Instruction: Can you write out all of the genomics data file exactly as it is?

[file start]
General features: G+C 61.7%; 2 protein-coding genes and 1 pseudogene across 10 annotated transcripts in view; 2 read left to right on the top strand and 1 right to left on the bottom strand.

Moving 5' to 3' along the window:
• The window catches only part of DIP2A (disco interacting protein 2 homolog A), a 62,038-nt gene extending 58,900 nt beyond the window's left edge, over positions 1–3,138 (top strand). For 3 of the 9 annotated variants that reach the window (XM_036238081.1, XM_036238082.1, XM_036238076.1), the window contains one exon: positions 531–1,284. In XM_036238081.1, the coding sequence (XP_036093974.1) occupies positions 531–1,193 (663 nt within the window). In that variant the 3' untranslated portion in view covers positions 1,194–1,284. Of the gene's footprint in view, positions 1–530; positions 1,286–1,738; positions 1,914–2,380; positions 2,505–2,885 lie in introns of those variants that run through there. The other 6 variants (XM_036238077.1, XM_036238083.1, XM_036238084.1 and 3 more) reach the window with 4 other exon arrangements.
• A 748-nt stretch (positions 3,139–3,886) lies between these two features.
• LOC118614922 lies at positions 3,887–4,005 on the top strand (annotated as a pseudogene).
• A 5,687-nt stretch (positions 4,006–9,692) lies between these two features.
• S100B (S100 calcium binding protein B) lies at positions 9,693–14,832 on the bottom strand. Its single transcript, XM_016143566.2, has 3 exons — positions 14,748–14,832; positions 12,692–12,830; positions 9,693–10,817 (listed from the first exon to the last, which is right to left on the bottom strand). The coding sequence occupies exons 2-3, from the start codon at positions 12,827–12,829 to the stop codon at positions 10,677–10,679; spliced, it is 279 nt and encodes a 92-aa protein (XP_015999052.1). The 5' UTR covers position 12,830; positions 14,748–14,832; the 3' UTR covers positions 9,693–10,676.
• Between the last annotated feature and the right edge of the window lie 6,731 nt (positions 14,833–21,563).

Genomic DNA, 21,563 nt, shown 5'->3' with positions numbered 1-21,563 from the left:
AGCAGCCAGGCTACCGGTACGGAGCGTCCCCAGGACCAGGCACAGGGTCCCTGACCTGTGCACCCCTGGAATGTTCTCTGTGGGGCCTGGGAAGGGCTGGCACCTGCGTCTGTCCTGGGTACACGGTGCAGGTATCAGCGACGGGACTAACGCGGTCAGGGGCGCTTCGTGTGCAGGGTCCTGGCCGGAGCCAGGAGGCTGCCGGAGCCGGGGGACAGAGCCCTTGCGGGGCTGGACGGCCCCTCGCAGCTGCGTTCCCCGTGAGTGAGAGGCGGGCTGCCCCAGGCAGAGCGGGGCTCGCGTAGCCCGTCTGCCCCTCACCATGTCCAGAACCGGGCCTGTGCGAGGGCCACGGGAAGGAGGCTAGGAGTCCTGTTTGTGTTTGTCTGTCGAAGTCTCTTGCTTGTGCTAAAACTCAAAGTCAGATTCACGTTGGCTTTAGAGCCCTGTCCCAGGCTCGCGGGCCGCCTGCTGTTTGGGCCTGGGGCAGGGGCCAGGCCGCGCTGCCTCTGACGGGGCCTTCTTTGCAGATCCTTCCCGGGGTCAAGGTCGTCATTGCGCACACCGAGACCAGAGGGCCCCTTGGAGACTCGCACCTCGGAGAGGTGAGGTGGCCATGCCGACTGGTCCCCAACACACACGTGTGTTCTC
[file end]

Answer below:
General features: G+C 61.7%; 2 protein-coding genes and 1 pseudogene across 10 annotated transcripts in view; 2 read left to right on the top strand and 1 right to left on the bottom strand.

Moving 5' to 3' along the window:
• The window catches only part of DIP2A (disco interacting protein 2 homolog A), a 62,038-nt gene extending 58,900 nt beyond the window's left edge, over positions 1–3,138 (top strand). For 3 of the 9 annotated variants that reach the window (XM_036238081.1, XM_036238082.1, XM_036238076.1), the window contains one exon: positions 531–1,284. In XM_036238081.1, the coding sequence (XP_036093974.1) occupies positions 531–1,193 (663 nt within the window). In that variant the 3' untranslated portion in view covers positions 1,194–1,284. Of the gene's footprint in view, positions 1–530; positions 1,286–1,738; positions 1,914–2,380; positions 2,505–2,885 lie in introns of those variants that run through there. The other 6 variants (XM_036238077.1, XM_036238083.1, XM_036238084.1 and 3 more) reach the window with 4 other exon arrangements.
• A 748-nt stretch (positions 3,139–3,886) lies between these two features.
• LOC118614922 lies at positions 3,887–4,005 on the top strand (annotated as a pseudogene).
• A 5,687-nt stretch (positions 4,006–9,692) lies between these two features.
• S100B (S100 calcium binding protein B) lies at positions 9,693–14,832 on the bottom strand. Its single transcript, XM_016143566.2, has 3 exons — positions 14,748–14,832; positions 12,692–12,830; positions 9,693–10,817 (listed from the first exon to the last, which is right to left on the bottom strand). The coding sequence occupies exons 2-3, from the start codon at positions 12,827–12,829 to the stop codon at positions 10,677–10,679; spliced, it is 279 nt and encodes a 92-aa protein (XP_015999052.1). The 5' UTR covers position 12,830; positions 14,748–14,832; the 3' UTR covers positions 9,693–10,676.
• Between the last annotated feature and the right edge of the window lie 6,731 nt (positions 14,833–21,563).

Genomic DNA, 21,563 nt, shown 5'->3' with positions numbered 1-21,563 from the left:
AGCAGCCAGGCTACCGGTACGGAGCGTCCCCAGGACCAGGCACAGGGTCCCTGACCTGTGCACCCCTGGAATGTTCTCTGTGGGGCCTGGGAAGGGCTGGCACCTGCGTCTGTCCTGGGTACACGGTGCAGGTATCAGCGACGGGACTAACGCGGTCAGGGGCGCTTCGTGTGCAGGGTCCTGGCCGGAGCCAGGAGGCTGCCGGAGCCGGGGGACAGAGCCCTTGCGGGGCTGGACGGCCCCTCGCAGCTGCGTTCCCCGTGAGTGAGAGGCGGGCTGCCCCAGGCAGAGCGGGGCTCGCGTAGCCCGTCTGCCCCTCACCATGTCCAGAACCGGGCCTGTGCGAGGGCCACGGGAAGGAGGCTAGGAGTCCTGTTTGTGTTTGTCTGTCGAAGTCTCTTGCTTGTGCTAAAACTCAAAGTCAGATTCACGTTGGCTTTAGAGCCCTGTCCCAGGCTCGCGGGCCGCCTGCTGTTTGGGCCTGGGGCAGGGGCCAGGCCGCGCTGCCTCTGACGGGGCCTTCTTTGCAGATCCTTCCCGGGGTCAAGGTCGTCATTGCGCACACCGAGACCAGAGGGCCCCTTGGAGACTCGCACCTCGGAGAGGTGAGGTGGCCATGCCGACTGGTCCCCAACACACACGTGTGTTCTC